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Colorado Uses GIS to Implement Level of Service of Safety

Summary from: Roadway Safety Data Program | Colorado’s Implementation of Level of Service of Safety: Strategies For Using GIS to Advance Highway Safety | FHWA-SA-16-027

Publication Year: 2016


Background

Design engineers at the Colorado Department of Transportation (CDOT) developed the LOSS method as an alternative to using crash rates for evaluating safety. The LOSS method compares a roadway segment’s observed crash frequency and severity to the crash frequencies and severities predicted by Safety Performance Functions (SPFs). Relying on crash rates alone to identify safety deficiencies is problematic because crash rates imply a linear relationship between exposure and safety. However, the number of crashes fluctuates based on traffic volume.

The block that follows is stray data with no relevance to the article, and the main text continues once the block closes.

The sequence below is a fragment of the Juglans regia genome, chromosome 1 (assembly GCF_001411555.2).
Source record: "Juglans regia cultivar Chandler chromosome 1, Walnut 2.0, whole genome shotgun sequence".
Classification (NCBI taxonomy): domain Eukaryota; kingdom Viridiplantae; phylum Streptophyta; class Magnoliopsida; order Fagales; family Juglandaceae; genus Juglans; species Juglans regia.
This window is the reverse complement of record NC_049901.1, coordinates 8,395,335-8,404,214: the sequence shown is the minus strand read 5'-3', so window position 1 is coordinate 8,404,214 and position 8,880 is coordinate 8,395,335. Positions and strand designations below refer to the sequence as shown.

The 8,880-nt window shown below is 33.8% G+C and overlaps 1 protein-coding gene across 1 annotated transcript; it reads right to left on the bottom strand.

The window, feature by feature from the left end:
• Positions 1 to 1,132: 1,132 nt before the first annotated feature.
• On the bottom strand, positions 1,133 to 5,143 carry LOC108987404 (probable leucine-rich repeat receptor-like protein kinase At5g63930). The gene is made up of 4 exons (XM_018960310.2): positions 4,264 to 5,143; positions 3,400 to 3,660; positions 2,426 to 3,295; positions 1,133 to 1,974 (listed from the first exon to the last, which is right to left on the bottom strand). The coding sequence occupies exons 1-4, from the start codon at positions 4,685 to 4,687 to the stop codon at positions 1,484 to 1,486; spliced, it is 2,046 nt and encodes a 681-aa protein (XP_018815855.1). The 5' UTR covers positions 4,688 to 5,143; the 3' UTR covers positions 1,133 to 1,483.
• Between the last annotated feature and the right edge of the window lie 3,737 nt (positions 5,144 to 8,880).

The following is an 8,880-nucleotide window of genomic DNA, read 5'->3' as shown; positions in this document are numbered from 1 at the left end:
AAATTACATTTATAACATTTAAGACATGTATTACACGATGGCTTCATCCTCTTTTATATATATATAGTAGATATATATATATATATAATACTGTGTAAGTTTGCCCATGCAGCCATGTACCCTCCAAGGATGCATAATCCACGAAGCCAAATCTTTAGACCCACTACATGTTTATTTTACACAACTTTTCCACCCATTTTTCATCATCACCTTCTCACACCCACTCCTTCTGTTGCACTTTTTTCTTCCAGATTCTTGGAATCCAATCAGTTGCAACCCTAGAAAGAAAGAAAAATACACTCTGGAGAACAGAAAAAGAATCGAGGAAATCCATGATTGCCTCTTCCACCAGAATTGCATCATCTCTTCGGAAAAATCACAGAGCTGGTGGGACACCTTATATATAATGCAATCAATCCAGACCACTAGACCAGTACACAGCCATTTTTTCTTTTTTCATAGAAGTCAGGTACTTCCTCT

Transportation agencies that model crash frequency and severity based on annual average daily traffic (AADT) develop SPFs for public roadways, including segments and intersections. They stratify SPFs by the number of lanes, number of legs, traffic control, terrain, environment, and functional classification. Once transportation engineers and planners develop the SPFs, they can employ the LOSS method. While it is possible to segment roadway data in tabular form, using a Geographic Information System (GIS) greatly facilitates segmentation of these roadways. More specifically, GIS enables analysts to spatially link data describing roadway geometry with crash data. For intersections, it is necessary for analysts to use some special context to link intersecting roadways, as a tabular dataset cannot use GIS to link intersecting roads.

Read the Case Study Colorado’s Implementation of Level of Service of Safety: Strategies For Using GIS to Advance Highway Safety for more detailed information.

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Contacts

Stuart Thompson
FHWA Office of Safety
202-366-8090
Stuart.Thompson@dot.gov

Publication Year: 2016

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